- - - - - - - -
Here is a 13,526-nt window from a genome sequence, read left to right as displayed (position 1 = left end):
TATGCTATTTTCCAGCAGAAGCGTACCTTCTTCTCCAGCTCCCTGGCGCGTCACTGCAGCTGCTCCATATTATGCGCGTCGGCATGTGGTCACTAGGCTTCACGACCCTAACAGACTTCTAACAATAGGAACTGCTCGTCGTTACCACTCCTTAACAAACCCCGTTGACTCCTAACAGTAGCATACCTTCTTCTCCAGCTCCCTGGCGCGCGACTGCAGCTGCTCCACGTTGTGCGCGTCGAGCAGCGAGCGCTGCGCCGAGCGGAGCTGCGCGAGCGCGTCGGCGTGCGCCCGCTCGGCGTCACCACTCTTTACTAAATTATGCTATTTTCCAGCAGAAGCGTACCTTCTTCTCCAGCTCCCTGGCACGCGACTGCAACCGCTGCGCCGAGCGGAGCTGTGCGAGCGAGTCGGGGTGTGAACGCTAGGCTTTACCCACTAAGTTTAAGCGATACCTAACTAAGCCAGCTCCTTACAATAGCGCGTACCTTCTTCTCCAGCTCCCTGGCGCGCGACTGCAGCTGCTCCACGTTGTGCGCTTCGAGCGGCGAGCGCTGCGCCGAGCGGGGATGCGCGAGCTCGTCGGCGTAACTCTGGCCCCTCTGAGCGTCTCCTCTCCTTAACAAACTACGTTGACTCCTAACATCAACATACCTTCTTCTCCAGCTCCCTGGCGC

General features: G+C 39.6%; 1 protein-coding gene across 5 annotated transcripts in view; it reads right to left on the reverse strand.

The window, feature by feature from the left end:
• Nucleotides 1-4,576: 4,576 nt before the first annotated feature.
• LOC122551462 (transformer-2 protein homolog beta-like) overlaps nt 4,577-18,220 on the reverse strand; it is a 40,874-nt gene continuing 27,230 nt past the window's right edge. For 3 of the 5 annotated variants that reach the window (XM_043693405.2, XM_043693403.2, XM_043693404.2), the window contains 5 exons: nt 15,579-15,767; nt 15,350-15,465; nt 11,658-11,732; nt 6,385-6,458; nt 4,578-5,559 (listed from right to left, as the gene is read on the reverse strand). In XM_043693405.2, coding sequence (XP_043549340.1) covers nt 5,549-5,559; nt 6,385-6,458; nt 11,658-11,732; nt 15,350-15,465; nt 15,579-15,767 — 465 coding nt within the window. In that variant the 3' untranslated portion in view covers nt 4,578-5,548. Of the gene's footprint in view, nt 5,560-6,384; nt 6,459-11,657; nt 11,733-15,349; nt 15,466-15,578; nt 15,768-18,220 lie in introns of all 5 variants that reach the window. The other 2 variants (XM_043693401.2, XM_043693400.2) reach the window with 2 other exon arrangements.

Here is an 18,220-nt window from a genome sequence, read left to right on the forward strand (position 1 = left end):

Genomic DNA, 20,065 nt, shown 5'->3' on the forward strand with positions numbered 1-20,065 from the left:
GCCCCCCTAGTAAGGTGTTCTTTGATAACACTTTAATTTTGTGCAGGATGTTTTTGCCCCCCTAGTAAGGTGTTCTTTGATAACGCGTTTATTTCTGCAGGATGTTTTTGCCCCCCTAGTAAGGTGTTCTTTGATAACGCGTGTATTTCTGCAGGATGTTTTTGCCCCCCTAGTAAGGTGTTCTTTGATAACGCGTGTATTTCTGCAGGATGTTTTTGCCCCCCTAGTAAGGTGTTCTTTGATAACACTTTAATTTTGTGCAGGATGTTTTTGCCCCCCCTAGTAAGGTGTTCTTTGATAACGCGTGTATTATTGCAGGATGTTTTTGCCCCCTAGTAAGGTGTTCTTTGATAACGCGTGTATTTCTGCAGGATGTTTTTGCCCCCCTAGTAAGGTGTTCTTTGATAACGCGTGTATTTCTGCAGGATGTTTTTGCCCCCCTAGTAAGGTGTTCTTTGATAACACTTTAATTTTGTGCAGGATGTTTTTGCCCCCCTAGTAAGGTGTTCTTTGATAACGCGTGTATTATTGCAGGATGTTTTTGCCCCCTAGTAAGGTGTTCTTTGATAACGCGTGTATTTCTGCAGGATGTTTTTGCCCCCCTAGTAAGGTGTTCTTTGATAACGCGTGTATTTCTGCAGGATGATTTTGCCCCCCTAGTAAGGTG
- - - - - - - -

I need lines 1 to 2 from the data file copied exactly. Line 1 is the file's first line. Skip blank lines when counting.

Here is a 13,526-nt window from a genome sequence, read left to right as displayed (position 1 = left end):
TATGCTATTTTCCAGCAGAAGCGTACCTTCTTCTCCAGCTCCCTGGCGCGTCACTGCAGCTGCTCCATATTATGCGCGTCGGCATGTGGTCACTAGGCTTCACGACCCTAACAGACTTCTAACAATAGGAACTGCTCGTCGTTACCACTCCTTAACAAACCCCGTTGACTCCTAACAGTAGCATACCTTCTTCTCCAGCTCCCTGGCGCGCGACTGCAGCTGCTCCACGTTGTGCGCGTCGAGCAGCGAGCGCTGCGCCGAGCGGAGCTGCGCGAGCGCGTCGGCGTGCGCCCGCTCGGCGTCACCACTCTTTACTAAATTATGCTATTTTCCAGCAGAAGCGTACCTTCTTCTCCAGCTCCCTGGCACGCGACTGCAACCGCTGCGCCGAGCGGAGCTGTGCGAGCGAGTCGGGGTGTGAACGCTAGGCTTTACCCACTAAGTTTAAGCGATACCTAACTAAGCCAGCTCCTTACAATAGCGCGTACCTTCTTCTCCAGCTCCCTGGCGCGCGACTGCAGCTGCTCCACGTTGTGCGCTTCGAGCGGCGAGCGCTGCGCCGAGCGGGGATGCGCGAGCTCGTCGGCGTAACTCTGGCCCCTCTGAGCGTCTCCTCTCCTTAACAAACTACGTTGACTCCTAACATCAACATACCTTCTTCTCCAGCTCCCTGGCGC